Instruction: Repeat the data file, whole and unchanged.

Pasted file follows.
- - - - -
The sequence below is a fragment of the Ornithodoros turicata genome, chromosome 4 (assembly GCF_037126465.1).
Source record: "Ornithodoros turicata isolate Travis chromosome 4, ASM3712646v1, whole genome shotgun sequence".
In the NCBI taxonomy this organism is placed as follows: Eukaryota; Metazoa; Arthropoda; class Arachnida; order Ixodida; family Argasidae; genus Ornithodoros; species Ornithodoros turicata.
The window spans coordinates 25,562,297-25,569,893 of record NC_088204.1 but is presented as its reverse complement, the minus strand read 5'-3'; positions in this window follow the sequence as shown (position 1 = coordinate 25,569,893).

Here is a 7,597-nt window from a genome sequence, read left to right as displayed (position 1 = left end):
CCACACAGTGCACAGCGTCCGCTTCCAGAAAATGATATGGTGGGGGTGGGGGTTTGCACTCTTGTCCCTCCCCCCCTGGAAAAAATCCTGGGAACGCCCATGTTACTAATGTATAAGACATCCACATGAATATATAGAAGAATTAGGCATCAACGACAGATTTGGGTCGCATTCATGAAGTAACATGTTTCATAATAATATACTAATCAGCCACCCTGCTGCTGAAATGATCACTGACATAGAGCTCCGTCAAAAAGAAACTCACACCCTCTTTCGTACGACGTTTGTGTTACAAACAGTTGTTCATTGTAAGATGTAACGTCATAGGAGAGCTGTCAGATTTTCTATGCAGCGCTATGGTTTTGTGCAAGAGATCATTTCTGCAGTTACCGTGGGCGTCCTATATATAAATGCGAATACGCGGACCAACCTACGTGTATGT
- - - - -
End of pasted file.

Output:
The sequence below is a fragment of the Ornithodoros turicata genome, chromosome 4 (assembly GCF_037126465.1).
Source record: "Ornithodoros turicata isolate Travis chromosome 4, ASM3712646v1, whole genome shotgun sequence".
In the NCBI taxonomy this organism is placed as follows: Eukaryota; Metazoa; Arthropoda; class Arachnida; order Ixodida; family Argasidae; genus Ornithodoros; species Ornithodoros turicata.
The window spans coordinates 25,562,297-25,569,893 of record NC_088204.1 but is presented as its reverse complement, the minus strand read 5'-3'; positions in this window follow the sequence as shown (position 1 = coordinate 25,569,893).

Here is a 7,597-nt window from a genome sequence, read left to right as displayed (position 1 = left end):
CCACACAGTGCACAGCGTCCGCTTCCAGAAAATGATATGGTGGGGGTGGGGGTTTGCACTCTTGTCCCTCCCCCCCTGGAAAAAATCCTGGGAACGCCCATGTTACTAATGTATAAGACATCCACATGAATATATAGAAGAATTAGGCATCAACGACAGATTTGGGTCGCATTCATGAAGTAACATGTTTCATAATAATATACTAATCAGCCACCCTGCTGCTGAAATGATCACTGACATAGAGCTCCGTCAAAAAGAAACTCACACCCTCTTTCGTACGACGTTTGTGTTACAAACAGTTGTTCATTGTAAGATGTAACGTCATAGGAGAGCTGTCAGATTTTCTATGCAGCGCTATGGTTTTGTGCAAGAGATCATTTCTGCAGTTACCGTGGGCGTCCTATATATAAATGCGAATACGCGGACCAACCTACGTGTATGT